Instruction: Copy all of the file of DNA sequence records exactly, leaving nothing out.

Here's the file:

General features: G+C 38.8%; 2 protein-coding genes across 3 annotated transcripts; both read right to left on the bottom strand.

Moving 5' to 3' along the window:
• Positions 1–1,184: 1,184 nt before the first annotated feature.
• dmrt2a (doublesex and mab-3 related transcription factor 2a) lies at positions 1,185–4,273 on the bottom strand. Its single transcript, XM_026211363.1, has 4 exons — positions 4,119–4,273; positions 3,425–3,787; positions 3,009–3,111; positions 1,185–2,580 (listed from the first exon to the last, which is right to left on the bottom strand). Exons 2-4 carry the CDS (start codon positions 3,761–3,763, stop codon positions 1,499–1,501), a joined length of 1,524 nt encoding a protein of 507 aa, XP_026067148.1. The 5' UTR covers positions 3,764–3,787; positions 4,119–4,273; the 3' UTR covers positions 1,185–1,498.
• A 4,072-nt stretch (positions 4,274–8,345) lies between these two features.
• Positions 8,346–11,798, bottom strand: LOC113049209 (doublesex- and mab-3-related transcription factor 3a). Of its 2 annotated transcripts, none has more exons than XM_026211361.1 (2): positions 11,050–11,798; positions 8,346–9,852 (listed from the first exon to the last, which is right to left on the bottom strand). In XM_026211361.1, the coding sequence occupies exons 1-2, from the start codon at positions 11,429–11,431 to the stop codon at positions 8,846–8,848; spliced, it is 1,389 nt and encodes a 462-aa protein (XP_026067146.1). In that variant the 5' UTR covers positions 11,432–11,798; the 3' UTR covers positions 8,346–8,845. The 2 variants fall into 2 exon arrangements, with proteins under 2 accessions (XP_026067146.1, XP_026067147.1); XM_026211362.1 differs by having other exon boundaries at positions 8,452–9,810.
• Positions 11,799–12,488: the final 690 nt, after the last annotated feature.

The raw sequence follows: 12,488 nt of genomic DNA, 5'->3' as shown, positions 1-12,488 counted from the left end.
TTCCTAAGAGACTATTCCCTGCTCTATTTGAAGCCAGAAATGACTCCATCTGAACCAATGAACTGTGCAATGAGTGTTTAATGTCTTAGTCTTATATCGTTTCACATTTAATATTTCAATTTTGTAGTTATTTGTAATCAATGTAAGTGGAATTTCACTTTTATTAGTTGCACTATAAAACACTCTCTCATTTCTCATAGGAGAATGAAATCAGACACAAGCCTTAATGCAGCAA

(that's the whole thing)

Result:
General features: G+C 38.8%; 2 protein-coding genes across 3 annotated transcripts; both read right to left on the bottom strand.

Moving 5' to 3' along the window:
• Positions 1–1,184: 1,184 nt before the first annotated feature.
• dmrt2a (doublesex and mab-3 related transcription factor 2a) lies at positions 1,185–4,273 on the bottom strand. Its single transcript, XM_026211363.1, has 4 exons — positions 4,119–4,273; positions 3,425–3,787; positions 3,009–3,111; positions 1,185–2,580 (listed from the first exon to the last, which is right to left on the bottom strand). Exons 2-4 carry the CDS (start codon positions 3,761–3,763, stop codon positions 1,499–1,501), a joined length of 1,524 nt encoding a protein of 507 aa, XP_026067148.1. The 5' UTR covers positions 3,764–3,787; positions 4,119–4,273; the 3' UTR covers positions 1,185–1,498.
• A 4,072-nt stretch (positions 4,274–8,345) lies between these two features.
• Positions 8,346–11,798, bottom strand: LOC113049209 (doublesex- and mab-3-related transcription factor 3a). Of its 2 annotated transcripts, none has more exons than XM_026211361.1 (2): positions 11,050–11,798; positions 8,346–9,852 (listed from the first exon to the last, which is right to left on the bottom strand). In XM_026211361.1, the coding sequence occupies exons 1-2, from the start codon at positions 11,429–11,431 to the stop codon at positions 8,846–8,848; spliced, it is 1,389 nt and encodes a 462-aa protein (XP_026067146.1). In that variant the 5' UTR covers positions 11,432–11,798; the 3' UTR covers positions 8,346–8,845. The 2 variants fall into 2 exon arrangements, with proteins under 2 accessions (XP_026067146.1, XP_026067147.1); XM_026211362.1 differs by having other exon boundaries at positions 8,452–9,810.
• Positions 11,799–12,488: the final 690 nt, after the last annotated feature.

The raw sequence follows: 12,488 nt of genomic DNA, 5'->3' as shown, positions 1-12,488 counted from the left end.
TTCCTAAGAGACTATTCCCTGCTCTATTTGAAGCCAGAAATGACTCCATCTGAACCAATGAACTGTGCAATGAGTGTTTAATGTCTTAGTCTTATATCGTTTCACATTTAATATTTCAATTTTGTAGTTATTTGTAATCAATGTAAGTGGAATTTCACTTTTATTAGTTGCACTATAAAACACTCTCTCATTTCTCATAGGAGAATGAAATCAGACACAAGCCTTAATGCAGCAA